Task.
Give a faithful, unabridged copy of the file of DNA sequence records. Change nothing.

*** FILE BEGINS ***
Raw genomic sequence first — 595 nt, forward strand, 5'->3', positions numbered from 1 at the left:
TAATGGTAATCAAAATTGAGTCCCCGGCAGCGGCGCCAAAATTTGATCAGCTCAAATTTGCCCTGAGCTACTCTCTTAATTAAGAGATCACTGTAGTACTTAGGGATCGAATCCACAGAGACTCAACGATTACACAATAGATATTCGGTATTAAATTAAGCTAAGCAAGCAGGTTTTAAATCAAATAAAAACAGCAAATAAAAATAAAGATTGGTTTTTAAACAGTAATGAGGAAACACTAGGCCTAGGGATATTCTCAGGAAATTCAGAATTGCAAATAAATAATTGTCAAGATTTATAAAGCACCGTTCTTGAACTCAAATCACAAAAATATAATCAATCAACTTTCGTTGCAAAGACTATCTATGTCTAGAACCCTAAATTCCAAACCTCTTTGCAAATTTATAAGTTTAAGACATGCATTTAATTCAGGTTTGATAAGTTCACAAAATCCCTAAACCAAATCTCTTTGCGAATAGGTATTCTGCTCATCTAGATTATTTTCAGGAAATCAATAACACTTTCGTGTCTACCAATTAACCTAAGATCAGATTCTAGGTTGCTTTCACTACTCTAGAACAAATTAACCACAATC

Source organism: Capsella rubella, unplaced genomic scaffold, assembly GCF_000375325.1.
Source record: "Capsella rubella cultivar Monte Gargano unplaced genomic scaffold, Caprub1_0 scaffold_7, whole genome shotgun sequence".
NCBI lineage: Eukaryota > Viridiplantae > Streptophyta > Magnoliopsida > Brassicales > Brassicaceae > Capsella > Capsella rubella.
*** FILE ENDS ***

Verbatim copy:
Raw genomic sequence first — 595 nt, forward strand, 5'->3', positions numbered from 1 at the left:
TAATGGTAATCAAAATTGAGTCCCCGGCAGCGGCGCCAAAATTTGATCAGCTCAAATTTGCCCTGAGCTACTCTCTTAATTAAGAGATCACTGTAGTACTTAGGGATCGAATCCACAGAGACTCAACGATTACACAATAGATATTCGGTATTAAATTAAGCTAAGCAAGCAGGTTTTAAATCAAATAAAAACAGCAAATAAAAATAAAGATTGGTTTTTAAACAGTAATGAGGAAACACTAGGCCTAGGGATATTCTCAGGAAATTCAGAATTGCAAATAAATAATTGTCAAGATTTATAAAGCACCGTTCTTGAACTCAAATCACAAAAATATAATCAATCAACTTTCGTTGCAAAGACTATCTATGTCTAGAACCCTAAATTCCAAACCTCTTTGCAAATTTATAAGTTTAAGACATGCATTTAATTCAGGTTTGATAAGTTCACAAAATCCCTAAACCAAATCTCTTTGCGAATAGGTATTCTGCTCATCTAGATTATTTTCAGGAAATCAATAACACTTTCGTGTCTACCAATTAACCTAAGATCAGATTCTAGGTTGCTTTCACTACTCTAGAACAAATTAACCACAATC

Source organism: Capsella rubella, unplaced genomic scaffold, assembly GCF_000375325.1.
Source record: "Capsella rubella cultivar Monte Gargano unplaced genomic scaffold, Caprub1_0 scaffold_7, whole genome shotgun sequence".
NCBI lineage: Eukaryota > Viridiplantae > Streptophyta > Magnoliopsida > Brassicales > Brassicaceae > Capsella > Capsella rubella.